Pink Kunzite Crystal:
An exceptionally large kunzite specimen that is a perfect example of how a crystal's optic axis works. The stone's body color is light pink along the broad sides and a deeper purplish pink when looking down the crystal's ends.
The Origin: Cannot be determined.
The Measurements: Approximately 5" x 1.5" x 1.75"
The Weight: 384.67 grams
Other Notes: Crystal is completely natural formation. If faceted, the table of the stone would be cut parallel to the ends in order to maximize the richer color. Our best guess of origin would be Afghanistan
Mohs hardness: 6.5
- monoclinic crystal system
- do not display in direct sunlight for extended periods of time
- connects heart with mind, encouraging connection between the two
- believed to help alleviate symptoms of PMS
- minimizes migraines
Kunzite is a pink variety of "spodumene" first identified in 1902 by influential Tiffany and Co. mineralogist, Dr. George Frederick Kunz. The first material identified came from the Pala District in San Diego County, California. Today, stones of importance still come from San Diego, as well as Afghanistan, Mexico, Brazil, and Madagascar. Kunzite is often found with other pink gems such as morganite and pink tourmaline. The pink color is directly caused by the element lithium; large, low quality crystals are often processed to extract this element for industrial use.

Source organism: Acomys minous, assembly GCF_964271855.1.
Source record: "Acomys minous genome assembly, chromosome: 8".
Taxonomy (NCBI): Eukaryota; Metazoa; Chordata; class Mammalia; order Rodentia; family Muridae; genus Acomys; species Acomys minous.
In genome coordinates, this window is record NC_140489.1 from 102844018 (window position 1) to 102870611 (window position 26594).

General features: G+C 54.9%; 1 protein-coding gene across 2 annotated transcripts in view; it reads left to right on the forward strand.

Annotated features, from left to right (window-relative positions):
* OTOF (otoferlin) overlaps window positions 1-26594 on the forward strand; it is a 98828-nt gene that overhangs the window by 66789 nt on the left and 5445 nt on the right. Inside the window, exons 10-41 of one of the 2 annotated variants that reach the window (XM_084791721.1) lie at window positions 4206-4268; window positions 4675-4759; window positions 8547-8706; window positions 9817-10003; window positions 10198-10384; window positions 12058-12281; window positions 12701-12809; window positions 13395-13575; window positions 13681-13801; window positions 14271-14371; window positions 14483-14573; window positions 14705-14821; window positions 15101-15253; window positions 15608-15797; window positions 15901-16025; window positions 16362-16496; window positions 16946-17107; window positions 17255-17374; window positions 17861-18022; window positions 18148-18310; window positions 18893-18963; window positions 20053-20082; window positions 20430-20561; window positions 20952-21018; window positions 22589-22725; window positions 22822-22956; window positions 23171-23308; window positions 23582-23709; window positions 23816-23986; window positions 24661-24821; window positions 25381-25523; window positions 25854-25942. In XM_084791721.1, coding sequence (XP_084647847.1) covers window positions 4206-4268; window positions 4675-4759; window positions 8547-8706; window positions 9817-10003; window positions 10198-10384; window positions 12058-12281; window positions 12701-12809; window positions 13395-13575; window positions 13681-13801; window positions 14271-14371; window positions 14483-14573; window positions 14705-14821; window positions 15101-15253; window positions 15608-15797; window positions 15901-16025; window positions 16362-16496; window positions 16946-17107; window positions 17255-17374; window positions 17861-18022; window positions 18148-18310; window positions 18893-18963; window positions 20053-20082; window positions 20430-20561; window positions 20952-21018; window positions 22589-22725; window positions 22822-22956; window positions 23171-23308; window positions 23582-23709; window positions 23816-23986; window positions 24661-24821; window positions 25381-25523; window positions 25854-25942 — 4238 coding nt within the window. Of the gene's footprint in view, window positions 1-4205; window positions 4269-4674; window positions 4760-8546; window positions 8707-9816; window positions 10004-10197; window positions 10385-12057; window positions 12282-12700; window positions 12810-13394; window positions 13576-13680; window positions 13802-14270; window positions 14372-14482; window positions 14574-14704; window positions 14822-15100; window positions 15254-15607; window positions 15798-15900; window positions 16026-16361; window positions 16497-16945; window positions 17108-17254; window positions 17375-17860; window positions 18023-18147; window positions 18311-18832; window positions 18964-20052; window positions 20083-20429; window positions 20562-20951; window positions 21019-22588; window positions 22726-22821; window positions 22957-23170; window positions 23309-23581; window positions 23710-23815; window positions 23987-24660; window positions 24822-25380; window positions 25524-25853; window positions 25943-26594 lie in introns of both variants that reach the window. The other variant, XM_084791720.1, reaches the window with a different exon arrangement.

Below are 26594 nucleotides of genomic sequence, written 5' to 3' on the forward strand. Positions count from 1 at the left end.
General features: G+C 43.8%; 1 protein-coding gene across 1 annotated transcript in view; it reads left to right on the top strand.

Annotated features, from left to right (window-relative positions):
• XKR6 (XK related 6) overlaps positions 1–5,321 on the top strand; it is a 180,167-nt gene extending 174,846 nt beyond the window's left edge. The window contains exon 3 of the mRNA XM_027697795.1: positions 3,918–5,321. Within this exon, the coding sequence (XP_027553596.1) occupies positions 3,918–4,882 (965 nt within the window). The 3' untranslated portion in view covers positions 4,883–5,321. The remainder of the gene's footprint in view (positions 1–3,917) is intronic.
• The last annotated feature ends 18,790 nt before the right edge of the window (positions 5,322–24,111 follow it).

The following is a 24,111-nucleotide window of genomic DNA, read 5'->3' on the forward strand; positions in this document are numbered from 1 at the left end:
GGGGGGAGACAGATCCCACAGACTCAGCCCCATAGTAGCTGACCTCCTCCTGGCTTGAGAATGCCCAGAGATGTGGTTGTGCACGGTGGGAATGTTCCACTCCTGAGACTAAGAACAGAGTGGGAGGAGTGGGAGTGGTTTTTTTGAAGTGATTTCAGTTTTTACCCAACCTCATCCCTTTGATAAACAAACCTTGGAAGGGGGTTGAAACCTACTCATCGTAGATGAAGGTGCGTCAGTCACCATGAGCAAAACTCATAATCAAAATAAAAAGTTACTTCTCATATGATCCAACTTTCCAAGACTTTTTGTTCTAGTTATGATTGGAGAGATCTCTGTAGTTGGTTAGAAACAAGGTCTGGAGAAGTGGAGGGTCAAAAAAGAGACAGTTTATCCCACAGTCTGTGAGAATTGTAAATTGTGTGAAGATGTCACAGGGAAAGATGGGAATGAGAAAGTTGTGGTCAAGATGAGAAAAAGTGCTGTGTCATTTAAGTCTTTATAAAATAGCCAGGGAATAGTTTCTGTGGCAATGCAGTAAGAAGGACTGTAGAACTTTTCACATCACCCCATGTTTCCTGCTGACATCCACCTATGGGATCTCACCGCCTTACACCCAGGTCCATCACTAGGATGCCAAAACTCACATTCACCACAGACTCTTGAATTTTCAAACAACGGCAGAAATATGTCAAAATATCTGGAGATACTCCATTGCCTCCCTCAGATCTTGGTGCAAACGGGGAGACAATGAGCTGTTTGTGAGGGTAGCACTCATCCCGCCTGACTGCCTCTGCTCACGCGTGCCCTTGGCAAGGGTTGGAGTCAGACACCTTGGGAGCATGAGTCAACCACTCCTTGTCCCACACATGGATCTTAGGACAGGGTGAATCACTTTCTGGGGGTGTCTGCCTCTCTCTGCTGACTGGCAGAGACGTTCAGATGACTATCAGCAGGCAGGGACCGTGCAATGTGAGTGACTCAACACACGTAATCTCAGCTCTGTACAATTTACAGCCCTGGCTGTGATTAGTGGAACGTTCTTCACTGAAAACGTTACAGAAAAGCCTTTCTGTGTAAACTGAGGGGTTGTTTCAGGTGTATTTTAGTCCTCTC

Kunzite is 6.5 to 7 on the Mohs hardness scale and can safely be enjoyed in all types of jewelry. Kunzite jewelry can be cleaned with chemical jewelry cleaner unless otherwise noted on the label. It is important to note that some kunzite is known to permanently fade color when exposed to intense, direct sunlight for extended periods of time. While this is not the case for all kunzite stones, we recommend storing kunzite jewelry in a sealed, dark box or location when not being worn as a precaution.